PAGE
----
On Rethinking Church
In February 2009 Berkely Salvation Army engaged a church health consultant to evaluate our church and recommend a way to increase our church health. The consultation quickly turned to an intervention. The church, while it may have looked ok on paper, was found to be very toxic. I was informed on the first evening over dinner that the recommendation of the team was to close The Salvation Army Berkeley in 4 weeks, I would have until breakfast the next morning to give my final answer.
All night I kept waking, thinking I was having a bad dream. This was the church, the people that I believed God had given to me to care for, to disciple, to mobilise to mission for the Kingdom. Now it was down to me to say yes or no whether to close it. I was still in so much shock and disbelief, that the next morning I asked if the conversation the night before had actually happened. Yes it had, and now was the time for my answer. I felt led to close the church, it went against everything I believed.
I was coached; publicly I had to appear confident and decisive about the process. Privately I struggled with it for over a year, but every time I reached a low point something would come to light and I would be reassured that it had been the right thing to do.
I was then given the responsibility to work out what The Salvation Army would look like in the corps area, and began a year long community needs analyses.
We also re-defined what a healthy Christian community would look like.
¨ A high number of new AND growing disciples, one cannot exist without the other.
¨ A community of people that are engaged in their community, not focused on internal issues or programs.
¨ Something that you would be happy to invite your friend’s family and neighbours to be a part of.
¨ A community of people that where instrumental in transforming the wider community, bring heaven to earth, even if the recipients where not sure what that was.
On a personal note, as a Salvation Army officer I believed that my first priority was the salvation of souls, and yet I seemed to spend most of my time dealing with church people and church issues. It was not often that I had time or the emotional energy to reach out to ‘lost souls’. Most of all we wanted to find out what God was doing in our community and get on board with that.
We spent a lot of time driving around, looking and watching what was happening in different parts of our community. When we came to Port Kembla, Paul had a very real sense that God was doing something here. As the months passed we began to meet quite a few people from, or who were interested, in the Port. While they all had different names for it, they all felt that something was about to happen in Port Kembla, it was going to be revitalised into a healthy community again. Each of these encounters can only be described as God encounters.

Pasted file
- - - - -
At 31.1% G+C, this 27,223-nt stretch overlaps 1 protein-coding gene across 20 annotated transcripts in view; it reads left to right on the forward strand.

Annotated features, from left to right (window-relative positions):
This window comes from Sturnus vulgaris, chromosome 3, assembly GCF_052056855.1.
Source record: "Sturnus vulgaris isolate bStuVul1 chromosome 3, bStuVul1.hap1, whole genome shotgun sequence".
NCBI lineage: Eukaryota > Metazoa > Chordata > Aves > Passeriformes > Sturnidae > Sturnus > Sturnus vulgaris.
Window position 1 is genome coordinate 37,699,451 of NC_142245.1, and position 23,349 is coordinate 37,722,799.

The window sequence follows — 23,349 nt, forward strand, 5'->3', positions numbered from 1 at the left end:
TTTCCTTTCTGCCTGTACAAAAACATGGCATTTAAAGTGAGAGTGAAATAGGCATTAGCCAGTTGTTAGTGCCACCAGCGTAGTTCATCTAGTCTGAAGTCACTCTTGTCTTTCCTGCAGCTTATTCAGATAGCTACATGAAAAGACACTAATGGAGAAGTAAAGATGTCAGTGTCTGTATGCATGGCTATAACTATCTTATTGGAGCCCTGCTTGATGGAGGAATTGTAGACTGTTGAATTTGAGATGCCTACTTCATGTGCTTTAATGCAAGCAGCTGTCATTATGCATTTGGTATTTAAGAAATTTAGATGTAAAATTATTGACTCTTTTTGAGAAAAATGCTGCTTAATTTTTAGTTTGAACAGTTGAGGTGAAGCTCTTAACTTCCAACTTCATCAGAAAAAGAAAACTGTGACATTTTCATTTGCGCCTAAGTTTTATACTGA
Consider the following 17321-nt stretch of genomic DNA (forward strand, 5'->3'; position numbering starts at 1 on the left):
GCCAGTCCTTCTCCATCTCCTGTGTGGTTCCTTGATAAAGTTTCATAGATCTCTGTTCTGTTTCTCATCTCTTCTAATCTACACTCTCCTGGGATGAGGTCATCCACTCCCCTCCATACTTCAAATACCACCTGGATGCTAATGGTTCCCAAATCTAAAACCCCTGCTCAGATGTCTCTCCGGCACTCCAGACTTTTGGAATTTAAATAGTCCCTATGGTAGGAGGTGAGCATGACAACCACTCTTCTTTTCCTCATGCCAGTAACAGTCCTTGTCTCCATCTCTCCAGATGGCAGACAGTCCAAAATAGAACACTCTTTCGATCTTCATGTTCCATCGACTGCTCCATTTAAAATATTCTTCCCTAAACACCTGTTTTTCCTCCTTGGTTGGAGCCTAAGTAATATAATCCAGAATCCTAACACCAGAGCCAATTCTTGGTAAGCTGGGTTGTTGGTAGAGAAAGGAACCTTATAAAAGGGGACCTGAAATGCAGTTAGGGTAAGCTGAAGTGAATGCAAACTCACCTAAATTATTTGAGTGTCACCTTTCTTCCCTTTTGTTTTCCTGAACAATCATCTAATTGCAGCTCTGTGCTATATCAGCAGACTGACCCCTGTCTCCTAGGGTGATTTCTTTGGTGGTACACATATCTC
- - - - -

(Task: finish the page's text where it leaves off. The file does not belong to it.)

We knew what a significant recommendation this was for The Salvation Army, and to be honest, it was so crazy and out of the box we did not think they would approve the proposal, but they did and we are where we are today.
Our Mission is to:
Do Life spending time with people in the community
Explore Life explore your dreams hobbies and passions and use these for the kingdom, don’t focus on your limitations but on the possibilities
Experience Life live out Gods best intentions for our lives. John 10:10
We have a café that is used for church services on the 1st and 3rd Sunday of the month. These are celebration meetings for all ages and are not supposed to be grand theological statements. Our people are encouraged to meet regularly in small discipleship groups, and this is where the action is supposed to take place, real life meets divine living.
Through the café we getting to know a range of people that we would not have met before, or would have kept us at a distance. I am not saying that we should all ditch the old churches to open a café, but we needed to decide what church really is and how faith and Christian community fit in a post Christian world.
This journey does require a change in thinking, can I recommend ‘Direct Hit’ by Paul D Borden, plus his other books.
None of us became leaders so we could sit through 3 hour meetings discussing what colour the new carpet should be or negotiating whose activity should have the right to use the back room on Tuesday night.
We were called to something so much more exciting!
Paul and Christie Kurth